Outdoor activities are safer due to indoor spaces having less ventilation, increasing the risk factor of catching COVID-19, according to the Centers for Disease Control and Prevention.

James Richardson, a senior VMA major, said the unconventional ceremony serves as a proper goodbye to the city. 

“I’m Massachusetts born and raised, so graduating in Fenway, it’s pretty cool to me,” Richardson said. “My first concert [was] there, [I] just watched that Godzilla movie where he named Fenway Park. It’s given me a bit more of a connection to Boston, whereas earlier it kind of felt like that part of my life had been yanked away because I’m going into a career field where there is not much to do in Boston, and so having this to capstone it all is nice.” 

Noah Espinola, a senior VMA major, said he was glad the college is providing an in-person in addition to the online ceremony so everyone can participate in the way that feels safest to them. 

“It’s great that there are both options for those who are feeling uneasy about it,” Espinola said. “But if you’re on top of your vaccinations, I don’t think there’s any reason why you should be nervous about others having the option to have an in-person graduation.”

For the class of 2020, returning for an in-person ceremony following their virtual celebration last May, brings a mix of emotions.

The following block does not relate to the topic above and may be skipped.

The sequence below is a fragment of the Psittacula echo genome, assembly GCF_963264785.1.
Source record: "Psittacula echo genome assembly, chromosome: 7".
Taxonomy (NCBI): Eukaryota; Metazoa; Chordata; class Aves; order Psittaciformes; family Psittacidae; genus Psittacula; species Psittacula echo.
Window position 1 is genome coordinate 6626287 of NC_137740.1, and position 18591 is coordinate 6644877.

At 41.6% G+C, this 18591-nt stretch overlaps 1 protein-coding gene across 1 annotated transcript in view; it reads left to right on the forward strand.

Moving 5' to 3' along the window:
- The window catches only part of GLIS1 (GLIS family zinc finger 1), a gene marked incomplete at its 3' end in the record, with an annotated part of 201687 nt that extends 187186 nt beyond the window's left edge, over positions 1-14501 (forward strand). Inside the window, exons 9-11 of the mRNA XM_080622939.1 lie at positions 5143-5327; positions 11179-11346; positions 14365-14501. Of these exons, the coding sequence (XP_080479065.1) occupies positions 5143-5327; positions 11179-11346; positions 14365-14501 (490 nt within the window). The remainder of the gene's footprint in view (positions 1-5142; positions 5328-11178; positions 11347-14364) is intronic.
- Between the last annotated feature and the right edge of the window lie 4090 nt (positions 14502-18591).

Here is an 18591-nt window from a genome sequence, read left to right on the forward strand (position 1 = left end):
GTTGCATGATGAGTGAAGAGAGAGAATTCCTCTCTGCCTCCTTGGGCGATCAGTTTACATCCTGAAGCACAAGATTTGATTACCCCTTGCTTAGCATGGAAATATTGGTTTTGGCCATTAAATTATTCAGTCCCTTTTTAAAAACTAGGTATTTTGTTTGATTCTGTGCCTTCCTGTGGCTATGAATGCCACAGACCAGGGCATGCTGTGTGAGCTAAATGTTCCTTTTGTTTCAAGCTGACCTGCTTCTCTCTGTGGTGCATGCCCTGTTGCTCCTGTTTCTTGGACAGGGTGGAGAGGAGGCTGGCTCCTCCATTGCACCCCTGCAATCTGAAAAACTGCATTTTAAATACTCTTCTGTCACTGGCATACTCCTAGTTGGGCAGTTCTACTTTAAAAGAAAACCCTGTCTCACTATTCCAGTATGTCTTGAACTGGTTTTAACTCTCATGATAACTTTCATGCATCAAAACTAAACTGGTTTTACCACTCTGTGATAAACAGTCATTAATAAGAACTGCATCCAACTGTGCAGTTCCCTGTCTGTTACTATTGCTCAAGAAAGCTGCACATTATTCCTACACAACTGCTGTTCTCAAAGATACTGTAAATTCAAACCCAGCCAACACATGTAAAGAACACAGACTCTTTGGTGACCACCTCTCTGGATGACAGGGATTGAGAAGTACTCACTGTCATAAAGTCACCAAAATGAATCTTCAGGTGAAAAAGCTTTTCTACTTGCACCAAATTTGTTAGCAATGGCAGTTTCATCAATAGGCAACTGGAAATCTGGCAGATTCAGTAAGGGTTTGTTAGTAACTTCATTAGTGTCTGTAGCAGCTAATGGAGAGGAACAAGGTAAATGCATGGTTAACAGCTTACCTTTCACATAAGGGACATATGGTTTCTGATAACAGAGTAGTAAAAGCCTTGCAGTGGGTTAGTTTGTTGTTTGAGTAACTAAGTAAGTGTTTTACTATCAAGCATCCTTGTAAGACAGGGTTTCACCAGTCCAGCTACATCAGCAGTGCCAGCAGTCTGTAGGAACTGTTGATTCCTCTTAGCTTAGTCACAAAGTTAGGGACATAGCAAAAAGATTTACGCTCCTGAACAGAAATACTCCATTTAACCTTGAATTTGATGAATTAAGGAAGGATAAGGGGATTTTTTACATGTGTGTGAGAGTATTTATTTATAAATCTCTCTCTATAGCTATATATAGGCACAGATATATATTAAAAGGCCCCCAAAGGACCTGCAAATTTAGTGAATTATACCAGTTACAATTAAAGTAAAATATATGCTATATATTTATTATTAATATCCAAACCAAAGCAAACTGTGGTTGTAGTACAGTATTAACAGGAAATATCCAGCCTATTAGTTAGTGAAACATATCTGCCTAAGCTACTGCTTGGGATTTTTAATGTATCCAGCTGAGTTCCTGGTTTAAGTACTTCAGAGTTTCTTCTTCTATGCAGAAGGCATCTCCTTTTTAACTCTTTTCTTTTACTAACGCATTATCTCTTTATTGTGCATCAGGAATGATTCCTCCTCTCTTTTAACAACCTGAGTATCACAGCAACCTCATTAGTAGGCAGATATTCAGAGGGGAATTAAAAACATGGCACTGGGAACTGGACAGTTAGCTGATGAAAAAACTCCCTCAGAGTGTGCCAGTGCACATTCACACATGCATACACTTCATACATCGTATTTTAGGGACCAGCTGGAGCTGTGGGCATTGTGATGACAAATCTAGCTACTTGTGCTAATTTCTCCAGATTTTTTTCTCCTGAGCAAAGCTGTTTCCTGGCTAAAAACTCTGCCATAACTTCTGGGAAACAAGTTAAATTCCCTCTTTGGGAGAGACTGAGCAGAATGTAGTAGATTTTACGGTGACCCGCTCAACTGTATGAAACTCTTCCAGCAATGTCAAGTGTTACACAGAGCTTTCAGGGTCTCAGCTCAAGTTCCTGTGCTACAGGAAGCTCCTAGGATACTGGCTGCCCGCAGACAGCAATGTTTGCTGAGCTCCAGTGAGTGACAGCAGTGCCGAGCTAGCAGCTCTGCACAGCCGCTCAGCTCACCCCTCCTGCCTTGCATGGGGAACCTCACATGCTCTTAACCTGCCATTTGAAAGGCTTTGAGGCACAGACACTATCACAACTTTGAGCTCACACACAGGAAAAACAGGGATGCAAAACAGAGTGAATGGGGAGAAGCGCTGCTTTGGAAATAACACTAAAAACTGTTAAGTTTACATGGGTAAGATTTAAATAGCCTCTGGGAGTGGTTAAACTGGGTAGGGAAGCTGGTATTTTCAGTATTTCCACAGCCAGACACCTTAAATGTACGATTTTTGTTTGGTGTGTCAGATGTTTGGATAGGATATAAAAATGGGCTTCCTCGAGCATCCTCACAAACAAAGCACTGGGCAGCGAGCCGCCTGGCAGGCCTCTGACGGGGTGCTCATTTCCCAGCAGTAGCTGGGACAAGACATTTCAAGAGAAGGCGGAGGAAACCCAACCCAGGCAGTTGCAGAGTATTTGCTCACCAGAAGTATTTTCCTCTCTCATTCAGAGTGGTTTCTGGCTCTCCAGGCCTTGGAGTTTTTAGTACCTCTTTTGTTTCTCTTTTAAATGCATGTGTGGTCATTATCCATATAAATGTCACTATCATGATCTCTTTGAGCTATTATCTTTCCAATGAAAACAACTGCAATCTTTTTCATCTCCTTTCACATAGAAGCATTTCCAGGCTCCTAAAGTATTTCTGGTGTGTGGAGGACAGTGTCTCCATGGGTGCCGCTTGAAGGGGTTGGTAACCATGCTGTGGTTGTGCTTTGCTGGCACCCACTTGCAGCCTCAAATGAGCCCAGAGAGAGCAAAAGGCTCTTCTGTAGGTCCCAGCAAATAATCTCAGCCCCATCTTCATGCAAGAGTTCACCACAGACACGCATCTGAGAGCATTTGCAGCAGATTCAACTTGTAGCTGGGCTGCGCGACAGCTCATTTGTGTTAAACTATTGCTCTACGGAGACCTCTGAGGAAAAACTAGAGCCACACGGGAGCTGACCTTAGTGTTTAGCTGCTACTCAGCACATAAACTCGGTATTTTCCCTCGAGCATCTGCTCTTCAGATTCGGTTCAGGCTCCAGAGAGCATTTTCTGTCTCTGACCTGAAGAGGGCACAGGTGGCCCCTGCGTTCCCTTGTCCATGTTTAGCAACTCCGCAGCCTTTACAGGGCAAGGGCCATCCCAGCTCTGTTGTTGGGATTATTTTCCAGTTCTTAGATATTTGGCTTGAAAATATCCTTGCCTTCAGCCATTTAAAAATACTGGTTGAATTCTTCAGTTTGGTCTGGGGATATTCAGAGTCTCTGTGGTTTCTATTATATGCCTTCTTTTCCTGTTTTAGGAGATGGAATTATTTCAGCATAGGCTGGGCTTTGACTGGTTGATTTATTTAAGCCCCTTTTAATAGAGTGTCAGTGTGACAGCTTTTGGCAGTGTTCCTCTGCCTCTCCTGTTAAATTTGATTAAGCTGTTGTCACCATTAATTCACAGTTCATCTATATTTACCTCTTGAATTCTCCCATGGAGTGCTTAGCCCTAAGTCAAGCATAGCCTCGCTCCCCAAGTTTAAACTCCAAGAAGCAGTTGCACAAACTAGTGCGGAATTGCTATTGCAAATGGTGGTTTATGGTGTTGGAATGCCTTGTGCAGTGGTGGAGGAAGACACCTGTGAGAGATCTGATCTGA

“It’s good for the people that can go and are willing to go, but a lot of the class of 2020 is employed now,” Brock Higley ’20 said. “Trying to get out there for May is not feasible.”

Semple, who is employed in New Jersey, said she’s excited about being able to have an in-person graduation, despite its belatedness. 

“It’s going to be so amazing that I get to come back to Boston and Pelton is gonna shake my hand and we’re gonna do our champagne toast and so many things that felt taken away by the pandemic are suddenly not taken away, which is a great feeling,” she said. (Note 4/2: This statement was made before students received an email from Presidential Communications, detailing COVID-19 protocols that will require social distancing during in-person commencement.)

Brett Boon ’20 said graduating at Fenway Park feels like “a full-circle moment” for him. 

“The first week [I was at Emerson] I went to the Lady Gaga concert at Fenway Park,” Boone said. “I feel like out of all the venues in Boston, this is the most appropriate during a pandemic.”